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the beginning was the Word, and the Word was with God, and the Word
was God. He was in the beginning with God. All things came into
being through him, and without him not one thing came into being.
What has come into being in him was life, and the life was the light
of all people. The light that shines in the darkness, and the darkness
did not overcome it. (John 1:1–5)
John’s emphasis on Jesus as the Word
of God incarnated is indebted both to Greek philosophy and to his
Jewish heritage. The Greeks developed the concept of a divine force
governing the balance between binary opposites in the universe.
They called this force Logos, best translated as “Word” or “Reason.”
In many Greek conceptions, it is Logos that determines the balance
between light and darkness, flesh and spirit. A world without Logos,
the Greeks believed, would be chaos. The influence of the concept
of the Logos was felt strongly by the Jewish sect knows as the Essenes,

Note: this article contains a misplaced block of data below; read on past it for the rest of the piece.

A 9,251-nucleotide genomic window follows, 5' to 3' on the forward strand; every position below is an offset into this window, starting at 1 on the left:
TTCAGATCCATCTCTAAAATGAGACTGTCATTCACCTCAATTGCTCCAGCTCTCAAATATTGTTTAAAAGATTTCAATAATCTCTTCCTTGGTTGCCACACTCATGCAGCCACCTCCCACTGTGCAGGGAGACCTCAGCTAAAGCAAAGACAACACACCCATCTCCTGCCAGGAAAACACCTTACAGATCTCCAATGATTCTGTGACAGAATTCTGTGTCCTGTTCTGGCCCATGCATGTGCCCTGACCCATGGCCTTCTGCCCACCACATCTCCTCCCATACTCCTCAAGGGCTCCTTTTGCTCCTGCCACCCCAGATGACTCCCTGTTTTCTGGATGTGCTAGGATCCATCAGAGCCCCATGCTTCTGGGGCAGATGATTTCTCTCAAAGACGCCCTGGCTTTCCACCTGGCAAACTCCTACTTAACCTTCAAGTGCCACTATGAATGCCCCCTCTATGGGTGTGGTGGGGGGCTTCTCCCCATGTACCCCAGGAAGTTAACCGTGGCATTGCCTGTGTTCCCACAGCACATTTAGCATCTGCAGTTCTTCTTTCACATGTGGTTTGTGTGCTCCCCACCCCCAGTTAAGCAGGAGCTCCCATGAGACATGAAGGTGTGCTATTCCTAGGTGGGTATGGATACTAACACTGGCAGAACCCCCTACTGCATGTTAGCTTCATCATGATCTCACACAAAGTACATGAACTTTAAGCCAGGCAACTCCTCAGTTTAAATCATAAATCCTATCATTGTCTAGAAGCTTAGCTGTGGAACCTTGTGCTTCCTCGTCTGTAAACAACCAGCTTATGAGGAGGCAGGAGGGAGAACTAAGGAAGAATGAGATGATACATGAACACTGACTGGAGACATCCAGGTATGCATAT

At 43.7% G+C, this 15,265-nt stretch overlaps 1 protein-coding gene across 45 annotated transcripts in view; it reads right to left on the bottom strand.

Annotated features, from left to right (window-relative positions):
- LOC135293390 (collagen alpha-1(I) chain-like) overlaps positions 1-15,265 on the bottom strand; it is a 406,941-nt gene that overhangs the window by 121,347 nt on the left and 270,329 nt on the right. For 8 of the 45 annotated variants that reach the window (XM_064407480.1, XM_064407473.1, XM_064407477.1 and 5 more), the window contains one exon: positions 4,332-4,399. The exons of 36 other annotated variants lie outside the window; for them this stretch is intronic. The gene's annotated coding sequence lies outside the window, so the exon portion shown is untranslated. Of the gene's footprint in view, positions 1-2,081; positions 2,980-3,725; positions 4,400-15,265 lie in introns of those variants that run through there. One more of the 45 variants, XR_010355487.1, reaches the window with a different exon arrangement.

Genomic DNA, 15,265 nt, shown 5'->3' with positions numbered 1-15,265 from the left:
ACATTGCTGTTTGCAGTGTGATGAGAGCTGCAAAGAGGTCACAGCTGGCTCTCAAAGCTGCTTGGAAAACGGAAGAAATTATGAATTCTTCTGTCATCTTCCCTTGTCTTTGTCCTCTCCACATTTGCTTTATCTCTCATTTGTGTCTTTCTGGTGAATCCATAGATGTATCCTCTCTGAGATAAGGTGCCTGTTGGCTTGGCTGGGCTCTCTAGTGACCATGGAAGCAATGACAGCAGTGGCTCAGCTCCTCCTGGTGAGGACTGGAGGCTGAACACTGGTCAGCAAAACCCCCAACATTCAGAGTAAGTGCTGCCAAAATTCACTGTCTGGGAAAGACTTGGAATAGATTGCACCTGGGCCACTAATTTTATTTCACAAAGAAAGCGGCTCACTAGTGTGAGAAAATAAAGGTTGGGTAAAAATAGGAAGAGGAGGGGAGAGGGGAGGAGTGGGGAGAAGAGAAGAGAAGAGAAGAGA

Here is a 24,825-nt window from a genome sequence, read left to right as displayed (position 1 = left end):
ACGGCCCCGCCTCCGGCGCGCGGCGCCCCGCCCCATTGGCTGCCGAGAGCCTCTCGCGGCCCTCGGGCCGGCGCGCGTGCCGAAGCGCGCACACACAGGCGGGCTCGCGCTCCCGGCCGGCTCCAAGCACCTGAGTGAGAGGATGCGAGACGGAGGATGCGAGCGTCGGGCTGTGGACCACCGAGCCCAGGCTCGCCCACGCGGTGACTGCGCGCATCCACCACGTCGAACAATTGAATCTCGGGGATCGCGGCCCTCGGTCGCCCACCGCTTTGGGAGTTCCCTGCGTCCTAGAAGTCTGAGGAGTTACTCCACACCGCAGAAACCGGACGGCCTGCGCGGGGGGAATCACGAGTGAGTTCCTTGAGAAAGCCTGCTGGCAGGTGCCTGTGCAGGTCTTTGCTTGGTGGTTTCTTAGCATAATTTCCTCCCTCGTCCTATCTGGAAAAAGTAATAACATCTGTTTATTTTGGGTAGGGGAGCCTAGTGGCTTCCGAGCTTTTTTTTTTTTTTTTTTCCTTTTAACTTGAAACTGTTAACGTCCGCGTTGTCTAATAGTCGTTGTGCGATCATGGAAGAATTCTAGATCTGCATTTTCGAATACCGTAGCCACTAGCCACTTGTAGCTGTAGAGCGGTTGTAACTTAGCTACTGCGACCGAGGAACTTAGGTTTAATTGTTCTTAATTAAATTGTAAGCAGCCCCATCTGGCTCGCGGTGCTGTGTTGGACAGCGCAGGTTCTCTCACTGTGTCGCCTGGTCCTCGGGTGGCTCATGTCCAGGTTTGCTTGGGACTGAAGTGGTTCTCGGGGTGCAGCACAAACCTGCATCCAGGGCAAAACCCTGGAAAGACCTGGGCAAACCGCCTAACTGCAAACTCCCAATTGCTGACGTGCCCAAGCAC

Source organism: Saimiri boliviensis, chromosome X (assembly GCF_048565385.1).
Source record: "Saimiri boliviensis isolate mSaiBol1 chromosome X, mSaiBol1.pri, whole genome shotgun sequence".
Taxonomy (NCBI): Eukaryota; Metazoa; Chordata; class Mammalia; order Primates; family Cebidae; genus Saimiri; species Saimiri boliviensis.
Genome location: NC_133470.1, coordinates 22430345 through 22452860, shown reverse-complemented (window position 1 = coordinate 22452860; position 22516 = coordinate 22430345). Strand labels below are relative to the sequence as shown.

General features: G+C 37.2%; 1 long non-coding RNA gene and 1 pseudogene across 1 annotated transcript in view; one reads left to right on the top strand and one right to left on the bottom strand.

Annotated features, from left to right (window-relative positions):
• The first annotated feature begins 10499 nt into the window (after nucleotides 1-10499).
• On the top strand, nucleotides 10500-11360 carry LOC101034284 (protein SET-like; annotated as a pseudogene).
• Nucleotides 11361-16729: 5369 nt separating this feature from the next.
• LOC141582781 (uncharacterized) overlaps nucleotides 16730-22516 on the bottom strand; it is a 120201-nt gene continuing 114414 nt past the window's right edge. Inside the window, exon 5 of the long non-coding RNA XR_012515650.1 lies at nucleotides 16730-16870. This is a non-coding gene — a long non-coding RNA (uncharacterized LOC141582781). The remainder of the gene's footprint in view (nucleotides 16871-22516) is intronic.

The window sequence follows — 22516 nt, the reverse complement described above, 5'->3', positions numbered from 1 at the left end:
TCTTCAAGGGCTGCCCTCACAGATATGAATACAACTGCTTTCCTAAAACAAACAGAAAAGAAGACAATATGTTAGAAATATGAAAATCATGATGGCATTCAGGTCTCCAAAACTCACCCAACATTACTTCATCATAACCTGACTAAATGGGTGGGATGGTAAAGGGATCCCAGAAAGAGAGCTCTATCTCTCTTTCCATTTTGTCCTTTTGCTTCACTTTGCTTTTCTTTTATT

ascetics who believed that the world was shaped by struggles between opposing
forces. John takes his philosophical inspiration, which manifests
itself through his Christology and theology, from the Greeks via
the Essenes. Jesus is the Word, the Logos, who is the instrument
of total victory of light over darkness, its binary opposite: “What
has come into being in him was life. And the life was the light
of all people” (John 1:4).
John’s reference to the Essene and Greek systems of philosophy to
explain Jesus’s origin and significance is reflective of his Gospel’s
careful pedagogical style. More than the authors of the other Gospels,
John is concerned with explaining significance rather than recording